North Korean leader Kim Jong Un and former NBA star Dennis Rodman attend a basketball game in Pyongyang on Feb. 28.
(Photo: Korean Central News Agency via AFP/Getty Images)
BEIJING - Former NBA star Dennis Rodman says he doesn't care how North Korean dictator Kim Jong Un runs his county. He's just in Pyongyang to hang out and help Kim field a basketball team.
"I can't control what they do with their government, I can't control what they say or how they do things here," Rodman told the Associated Press after arriving in North Korea on Thursday. "I'm just trying to come here as a sports figure and try to hope I can open the door for a lot of people in the country."
Rodman plans to bring 12 ex-NBA players to Pyongyang for an exhibition game Jan. 8 to mark Kim's birthday. Rodman said nothing Kim does, including the recent execution of his own uncle, would get in the way.
Kim had Jang Song Thaek shot for treason though exactly what he did has not been made public in this communist dictatorship. A longtime powerful figure in North Korea, Jang was accused of many things in state media including womanizing, gambling and embezzlement.
Rodman left for Pyongyang from Beijing airport Thursday afternoon and will stay in North Korea until Monday. He said he will return to North Korea next month with 12 American basketball players, whose names he will reveal on this trip.
"I hope this game brings a lot of countries together. Sports is so important to people around the world," Rodman said at the Beijing airport of his "basketball diplomacy" mission.
"I hope this is going to engage American people, especially with Obama, he has to try to talk to" Kim, said Rodman, who in his previous trip to Pyongyang told Kim he has a "friend for life."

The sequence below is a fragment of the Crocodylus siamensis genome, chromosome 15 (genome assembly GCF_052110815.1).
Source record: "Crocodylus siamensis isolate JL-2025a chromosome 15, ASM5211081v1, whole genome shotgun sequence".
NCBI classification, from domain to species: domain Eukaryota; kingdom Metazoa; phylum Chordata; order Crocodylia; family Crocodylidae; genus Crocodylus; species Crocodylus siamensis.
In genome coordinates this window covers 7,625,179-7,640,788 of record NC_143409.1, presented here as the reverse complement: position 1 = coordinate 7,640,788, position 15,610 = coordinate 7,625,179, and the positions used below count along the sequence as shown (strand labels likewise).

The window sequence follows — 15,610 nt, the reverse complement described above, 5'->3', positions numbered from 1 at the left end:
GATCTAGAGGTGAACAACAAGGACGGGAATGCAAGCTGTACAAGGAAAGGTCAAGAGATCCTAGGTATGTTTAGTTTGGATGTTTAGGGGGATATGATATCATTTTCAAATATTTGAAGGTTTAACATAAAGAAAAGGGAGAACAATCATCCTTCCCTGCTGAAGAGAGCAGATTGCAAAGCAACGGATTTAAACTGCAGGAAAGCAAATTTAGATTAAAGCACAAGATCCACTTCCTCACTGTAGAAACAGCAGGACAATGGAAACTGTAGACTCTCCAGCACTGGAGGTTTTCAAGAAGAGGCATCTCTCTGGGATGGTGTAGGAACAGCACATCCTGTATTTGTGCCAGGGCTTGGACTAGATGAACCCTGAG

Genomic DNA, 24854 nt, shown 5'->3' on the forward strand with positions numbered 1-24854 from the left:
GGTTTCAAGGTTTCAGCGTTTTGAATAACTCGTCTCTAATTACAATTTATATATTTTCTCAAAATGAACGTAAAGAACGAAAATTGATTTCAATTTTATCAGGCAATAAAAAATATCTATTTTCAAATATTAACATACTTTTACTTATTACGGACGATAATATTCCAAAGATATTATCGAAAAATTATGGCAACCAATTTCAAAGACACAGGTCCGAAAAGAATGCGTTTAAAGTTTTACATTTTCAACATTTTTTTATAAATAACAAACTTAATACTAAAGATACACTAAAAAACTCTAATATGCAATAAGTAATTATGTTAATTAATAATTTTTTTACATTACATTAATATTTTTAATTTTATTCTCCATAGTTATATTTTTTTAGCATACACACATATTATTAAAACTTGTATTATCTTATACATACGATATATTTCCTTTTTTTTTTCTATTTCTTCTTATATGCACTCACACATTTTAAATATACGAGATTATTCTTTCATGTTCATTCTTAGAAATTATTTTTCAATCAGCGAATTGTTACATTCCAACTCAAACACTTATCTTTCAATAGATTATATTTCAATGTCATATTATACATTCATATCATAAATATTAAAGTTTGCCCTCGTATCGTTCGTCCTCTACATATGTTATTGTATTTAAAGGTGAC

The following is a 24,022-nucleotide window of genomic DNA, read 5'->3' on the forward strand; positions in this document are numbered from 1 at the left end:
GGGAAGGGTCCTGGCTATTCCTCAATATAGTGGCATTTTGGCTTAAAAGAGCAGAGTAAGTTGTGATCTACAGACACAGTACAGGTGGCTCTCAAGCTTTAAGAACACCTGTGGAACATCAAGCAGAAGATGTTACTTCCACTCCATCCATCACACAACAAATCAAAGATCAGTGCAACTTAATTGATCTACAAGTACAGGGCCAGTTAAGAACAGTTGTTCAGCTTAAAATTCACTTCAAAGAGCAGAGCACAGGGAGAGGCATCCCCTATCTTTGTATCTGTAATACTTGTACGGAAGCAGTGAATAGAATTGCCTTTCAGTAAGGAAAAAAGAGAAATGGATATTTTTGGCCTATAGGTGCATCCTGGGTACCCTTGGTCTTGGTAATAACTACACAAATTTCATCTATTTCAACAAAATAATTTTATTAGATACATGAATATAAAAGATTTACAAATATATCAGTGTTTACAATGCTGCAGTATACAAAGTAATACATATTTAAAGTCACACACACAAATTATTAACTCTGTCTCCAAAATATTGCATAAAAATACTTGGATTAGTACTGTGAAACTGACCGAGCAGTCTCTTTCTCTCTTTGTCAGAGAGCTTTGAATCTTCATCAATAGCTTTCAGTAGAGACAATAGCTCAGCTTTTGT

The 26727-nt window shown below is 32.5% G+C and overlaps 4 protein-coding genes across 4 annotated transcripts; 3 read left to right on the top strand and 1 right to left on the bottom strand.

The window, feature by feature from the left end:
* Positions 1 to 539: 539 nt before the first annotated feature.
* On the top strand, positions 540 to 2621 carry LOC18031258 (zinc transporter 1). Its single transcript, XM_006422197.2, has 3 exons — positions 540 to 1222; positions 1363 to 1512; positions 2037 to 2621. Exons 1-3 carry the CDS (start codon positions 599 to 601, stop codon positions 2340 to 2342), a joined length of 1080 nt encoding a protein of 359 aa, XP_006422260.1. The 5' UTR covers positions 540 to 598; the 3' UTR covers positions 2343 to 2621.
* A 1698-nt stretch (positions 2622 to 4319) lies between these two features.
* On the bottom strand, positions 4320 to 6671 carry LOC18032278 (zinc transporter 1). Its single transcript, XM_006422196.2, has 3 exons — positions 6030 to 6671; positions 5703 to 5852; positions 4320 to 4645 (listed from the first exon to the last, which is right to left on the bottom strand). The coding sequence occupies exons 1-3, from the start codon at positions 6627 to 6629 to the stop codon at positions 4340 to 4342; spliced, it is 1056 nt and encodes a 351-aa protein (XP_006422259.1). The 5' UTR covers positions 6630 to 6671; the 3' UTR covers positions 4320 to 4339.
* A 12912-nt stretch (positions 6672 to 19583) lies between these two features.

U.S. State Department spokeswoman Marie Harf said Rodman is not a representative of the U.S. government.
The former Chicago Bulls star and self-styled "bad boy" who markets a vodka brand by that name has become a fast if unlikely chum with Bulls fan Kim Jong Un, age about 30, the third generation of North Korea's ruling Kim dynasty.
A highly secretive authoritarian state, North Korea has jailed tens of thousands of people for political beliefs, and its population has suffered from massive starvation while the elites and military officers live in far better circumstances.
North Korea has attacked democratic South Korea several times and refuses to curtail a nuclear weapons program that Japan and other nations consider a grave threat to the region.
Rodman's trip is sponsored by Irish online gambling site Paddy Power. Rory Scott, a spokesman for the site, says Rodman's trip is meant to be a sporting and cultural event.
"Sport can rise above the news agenda and current affairs," Scott said.
He compared Rodman's trip to South African President Nelson Mandela's use of the rugby World Cup in 1995 to promote national unity, and soccer played between British and German troops during World War I.
Simon Cockerell, general manager of Koryo Tours, a Beijing-based travel agency, said sports offers a universal language to engage with North Korean people.
"North Korea and the United States share very little, but they do share a love of basketball," Cockerell said. His firm has sold out its tour to accompany the Rodman team in January.
"People want to see something truly different and history in the making," he said.
Kim sees no contradiction in showing "dual signs" to the outside world, said Ahn Yin Hay, an international studies professor at Korea University in Seoul.
"He has one hand for the terror of execution and one to wave at Westerners as a gesture of reconciliation," she said.
Just don't expect Korean basketball to deliver the diplomatic breakthrough of ping-pong diplomacy between China and the United States, warned Aidan Foster Carter, a North Korea expert at Leeds University in the United Kingdom.
"Kim Jong Un just does as he pleases. One of the few facts known about him is his liking of basketball," he said. "He seems oblivious to the impact on his image."
Kim presided over ceremonies in Pyongyang on Tuesday marking the second anniversary of the death of his father, Kim Jong Il. At a mass rally of top party and army members, attendees applauded frantically. One of the criticisms leveled against Jang Song Thaek was "half-heartedly clapping" for Kim Jong Un.
Some of Uncle Jang's colleagues were present Tuesday, suggesting that Kim's purge has its limits, said Korea University's Ahn.
"He would rather show his unitary system is stable. He will also show there is no 'second man' in North Korea, and all the people are faithful to him," she said.